Properties of Metals

Whether a precious metal or not, all metals carry unique attributes that can differentiate them from metalloids and nonmetals. Every metal carry a series of physical and chemical properties that can be applied equivalently.

However, some metals can be particular to a single characteristic that makes them special. Basic Properties of Metals are color, shine, conductivity and reactivity.

Metals can be easily separated from nonmetals with their basic properties, but not so much from metalloids. You see, metalloids have similar characteristics as metals, but theirs are weaker and poor in value.

For example: Gold is a shiny metal, silicon is a metalloid that can be shiny if it’s glass or not when it is soil. Nonmetals on the other hand, are mostly gas like oxygen, some are solid like sulfur and only one is liquid: Bromine.

So as you can tell, shine is a good property to tell a metal from a nonmetal, but may not be the best way to differentiate it from a metalloid.

A better way of recognizing metals from metalloids are malleability and conductivity. Metals are flexible and ductile in nature, meaning you can hammer them and press them, they are hard but with enough heat and pressure metals turn to jelly.

Unlike metalloids that are brittle. Metals also are great conductors of heat and electricity such as silver.


Properties of metals can be categorized as physical and chemical.

Physical Properties:

  • Natural state
  • Color
  • Luster
  • Malleability
  • Density
  • Conductivity

Chemical Properties:

  • Tarnish
  • Corrosion
  • Toxicity
  • Radioactivity
  • Electropositivity

The only thing that stands between a physical property and a chemical property of a metal is the attribute of permanent change in a molecular level. You see, when a metal undergoes physical change, it does not affect its nature.

Unlike chemical variation where the metal is no longer the same in its core.



Physical Properties of Metals:

Natural State

All metals are solid at room temperature (25 degrees Celsius), except for mercury, which is liquid. They are almost always found in rocks as alloys, meaning when you go mining in a mountain, you may find iron, cobalt and nickel mixed together, or if you are lucky a gold or platinum ore.

Except for native metals (Gold group and Platinum group), the remaining ones often go through chemical reactions such as corrosion and oxidation, thus cannot be found in large amounts and in need of purifying.

Upon finding a metal ore, humans have been able to separate metals from nonmetals with a method called smelting. Smelting is the process of applying heat to the metal ore until the rock melts away and the metal remains.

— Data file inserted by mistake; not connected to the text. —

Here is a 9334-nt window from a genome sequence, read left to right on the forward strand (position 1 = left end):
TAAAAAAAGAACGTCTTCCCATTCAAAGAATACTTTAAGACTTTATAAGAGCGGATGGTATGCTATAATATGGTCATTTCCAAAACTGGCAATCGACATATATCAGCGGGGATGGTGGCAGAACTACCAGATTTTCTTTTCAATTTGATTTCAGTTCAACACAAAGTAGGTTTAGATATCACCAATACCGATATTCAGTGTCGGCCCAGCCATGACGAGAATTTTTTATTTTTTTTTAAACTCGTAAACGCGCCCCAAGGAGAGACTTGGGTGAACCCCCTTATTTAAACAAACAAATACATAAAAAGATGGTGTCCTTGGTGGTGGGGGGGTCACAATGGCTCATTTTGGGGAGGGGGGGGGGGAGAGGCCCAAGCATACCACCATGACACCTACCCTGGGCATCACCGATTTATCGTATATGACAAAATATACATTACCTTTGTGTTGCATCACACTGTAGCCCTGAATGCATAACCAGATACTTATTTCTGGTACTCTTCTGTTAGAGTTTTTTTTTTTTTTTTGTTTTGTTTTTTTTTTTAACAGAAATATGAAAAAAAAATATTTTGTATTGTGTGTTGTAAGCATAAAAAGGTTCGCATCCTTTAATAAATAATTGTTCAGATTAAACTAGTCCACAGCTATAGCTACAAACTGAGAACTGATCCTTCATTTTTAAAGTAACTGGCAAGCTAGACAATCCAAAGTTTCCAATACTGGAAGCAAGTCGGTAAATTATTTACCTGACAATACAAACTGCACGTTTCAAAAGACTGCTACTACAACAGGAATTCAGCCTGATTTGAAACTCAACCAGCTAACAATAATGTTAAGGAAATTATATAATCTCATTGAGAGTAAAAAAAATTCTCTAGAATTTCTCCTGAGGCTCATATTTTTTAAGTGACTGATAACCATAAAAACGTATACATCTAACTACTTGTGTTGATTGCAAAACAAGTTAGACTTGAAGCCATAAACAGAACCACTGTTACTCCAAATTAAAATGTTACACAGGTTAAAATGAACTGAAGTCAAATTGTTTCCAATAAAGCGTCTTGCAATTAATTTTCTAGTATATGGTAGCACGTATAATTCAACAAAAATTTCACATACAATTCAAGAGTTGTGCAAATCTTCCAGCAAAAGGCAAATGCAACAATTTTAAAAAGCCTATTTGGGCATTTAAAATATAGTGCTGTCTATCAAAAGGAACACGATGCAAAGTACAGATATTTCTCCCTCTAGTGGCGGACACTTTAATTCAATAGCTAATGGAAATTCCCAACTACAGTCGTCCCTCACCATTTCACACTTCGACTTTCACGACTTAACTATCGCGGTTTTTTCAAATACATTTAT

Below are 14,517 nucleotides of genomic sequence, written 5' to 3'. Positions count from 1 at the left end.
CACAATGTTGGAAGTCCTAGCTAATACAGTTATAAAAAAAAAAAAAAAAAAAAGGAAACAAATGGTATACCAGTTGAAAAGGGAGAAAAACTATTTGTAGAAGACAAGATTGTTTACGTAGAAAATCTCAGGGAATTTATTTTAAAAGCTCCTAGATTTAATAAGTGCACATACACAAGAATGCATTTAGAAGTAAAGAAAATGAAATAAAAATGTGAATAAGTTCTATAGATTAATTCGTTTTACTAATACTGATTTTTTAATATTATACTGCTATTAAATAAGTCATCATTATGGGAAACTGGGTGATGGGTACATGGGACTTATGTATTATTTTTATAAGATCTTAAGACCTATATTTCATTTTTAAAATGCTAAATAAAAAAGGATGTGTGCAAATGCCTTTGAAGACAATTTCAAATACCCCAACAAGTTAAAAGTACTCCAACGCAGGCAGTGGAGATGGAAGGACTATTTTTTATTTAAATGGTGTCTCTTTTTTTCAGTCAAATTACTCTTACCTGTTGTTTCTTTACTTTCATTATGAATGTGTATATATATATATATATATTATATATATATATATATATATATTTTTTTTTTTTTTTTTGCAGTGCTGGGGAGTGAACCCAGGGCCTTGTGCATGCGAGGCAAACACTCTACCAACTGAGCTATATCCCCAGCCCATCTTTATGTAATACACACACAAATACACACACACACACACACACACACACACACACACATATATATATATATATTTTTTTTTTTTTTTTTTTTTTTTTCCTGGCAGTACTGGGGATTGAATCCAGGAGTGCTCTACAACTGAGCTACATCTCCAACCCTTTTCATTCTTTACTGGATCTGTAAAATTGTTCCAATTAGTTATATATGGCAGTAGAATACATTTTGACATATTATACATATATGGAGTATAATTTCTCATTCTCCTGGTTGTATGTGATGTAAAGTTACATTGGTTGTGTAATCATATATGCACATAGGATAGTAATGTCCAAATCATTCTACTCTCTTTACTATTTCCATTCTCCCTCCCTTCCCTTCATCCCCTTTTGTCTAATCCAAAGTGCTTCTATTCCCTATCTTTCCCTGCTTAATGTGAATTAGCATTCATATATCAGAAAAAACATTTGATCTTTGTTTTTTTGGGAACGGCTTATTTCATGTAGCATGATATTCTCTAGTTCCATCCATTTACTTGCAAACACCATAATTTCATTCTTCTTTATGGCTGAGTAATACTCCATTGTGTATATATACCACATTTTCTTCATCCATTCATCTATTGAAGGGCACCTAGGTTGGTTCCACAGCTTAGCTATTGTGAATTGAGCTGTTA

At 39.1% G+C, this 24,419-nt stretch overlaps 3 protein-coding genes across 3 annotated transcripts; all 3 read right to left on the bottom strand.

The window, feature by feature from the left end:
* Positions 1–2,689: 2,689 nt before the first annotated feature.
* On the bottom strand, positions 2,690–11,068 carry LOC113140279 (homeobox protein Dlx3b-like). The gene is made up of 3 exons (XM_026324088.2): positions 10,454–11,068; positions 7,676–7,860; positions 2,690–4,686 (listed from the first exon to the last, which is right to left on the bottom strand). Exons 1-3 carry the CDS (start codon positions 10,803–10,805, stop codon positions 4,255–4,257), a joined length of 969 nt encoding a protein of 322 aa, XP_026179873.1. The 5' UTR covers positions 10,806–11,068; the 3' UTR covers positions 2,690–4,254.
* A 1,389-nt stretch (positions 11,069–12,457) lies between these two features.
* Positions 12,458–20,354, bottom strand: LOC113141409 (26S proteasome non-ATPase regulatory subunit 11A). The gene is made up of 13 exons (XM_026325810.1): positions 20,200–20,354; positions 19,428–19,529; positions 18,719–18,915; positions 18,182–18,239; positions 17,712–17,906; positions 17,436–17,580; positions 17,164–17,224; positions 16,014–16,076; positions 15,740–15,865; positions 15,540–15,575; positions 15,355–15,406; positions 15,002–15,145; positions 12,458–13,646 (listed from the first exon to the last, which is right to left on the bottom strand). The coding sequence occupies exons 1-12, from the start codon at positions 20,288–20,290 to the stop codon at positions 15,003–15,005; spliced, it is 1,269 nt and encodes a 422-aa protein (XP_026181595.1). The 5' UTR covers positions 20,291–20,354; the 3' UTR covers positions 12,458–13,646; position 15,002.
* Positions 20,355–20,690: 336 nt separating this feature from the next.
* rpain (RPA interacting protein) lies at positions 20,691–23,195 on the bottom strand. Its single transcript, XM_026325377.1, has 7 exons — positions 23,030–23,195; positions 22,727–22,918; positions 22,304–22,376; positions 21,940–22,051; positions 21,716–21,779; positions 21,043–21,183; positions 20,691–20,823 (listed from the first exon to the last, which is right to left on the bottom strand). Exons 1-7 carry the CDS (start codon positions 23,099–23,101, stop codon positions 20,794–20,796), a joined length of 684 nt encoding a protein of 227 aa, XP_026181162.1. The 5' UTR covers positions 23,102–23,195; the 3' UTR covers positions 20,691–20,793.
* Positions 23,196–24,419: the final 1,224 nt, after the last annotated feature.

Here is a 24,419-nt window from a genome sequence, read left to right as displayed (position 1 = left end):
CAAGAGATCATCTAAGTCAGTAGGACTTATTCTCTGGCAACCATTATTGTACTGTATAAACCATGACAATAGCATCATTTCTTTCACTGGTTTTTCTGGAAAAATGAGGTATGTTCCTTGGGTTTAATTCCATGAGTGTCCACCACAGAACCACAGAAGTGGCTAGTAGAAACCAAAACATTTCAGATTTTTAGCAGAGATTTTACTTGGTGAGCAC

It is also beneficial in separating alloyed metals since each one has different melting points. Humans have used this method since 6500 BC.


Metals are not much diverse in color, except for copper that appear to be red, the remaining are shades of white (silver), grey (lead) and yellow (gold). Metal colors comes from the absorption and diffusion of light rays.

The color also tells us which metal is present in a substance. This method is known as flame test and is used on all elements. The process involves burning the substance with a hot non-luminous flame and observing the change in color of the flame.

Different metals give different flame colors, such as:

  • Iron gives golden or orange colored flame
  • Mercury gives red
  • Tungsten gives green
  • Cobalt gives silver-white
  • Copper gives green or blue-green, and
  • Zinc is colorless

Even though the flame test provides information only on nature of the element, the amount present can be detected through another method called flame photometry.


Luster, also known as shine or reflectiveness of a metal, is determined upon in what length does the metal reflect light wavelengths. The longer the wavelength, the shinier the metal.

The long or short wavelengths of reflected light depends upon how many electrons does the metal atoms have circling farthest from the nucleus. Light rays bounce off of these farther electrons, since the closer ones are covered in cloud.

Humans have always admired shiny objects and have used them in jewelry and art. That is why most of our necklaces and rings are made from lustrous metals like gold and nonmetals like diamonds.

The most reflective metal is silver, followed by palladium, osmium, iridium, gold, platinum and rhodium.


When metals are hammered and pressed without breaking, it is known as their malleability, and when rolled into thin wires, their ductility.

Unlike nonmetals and metalloids that are brittle and cannot be hammered, most metals are able to be shaped and stretched out, although some can break under immense pressure like titanium or tungsten.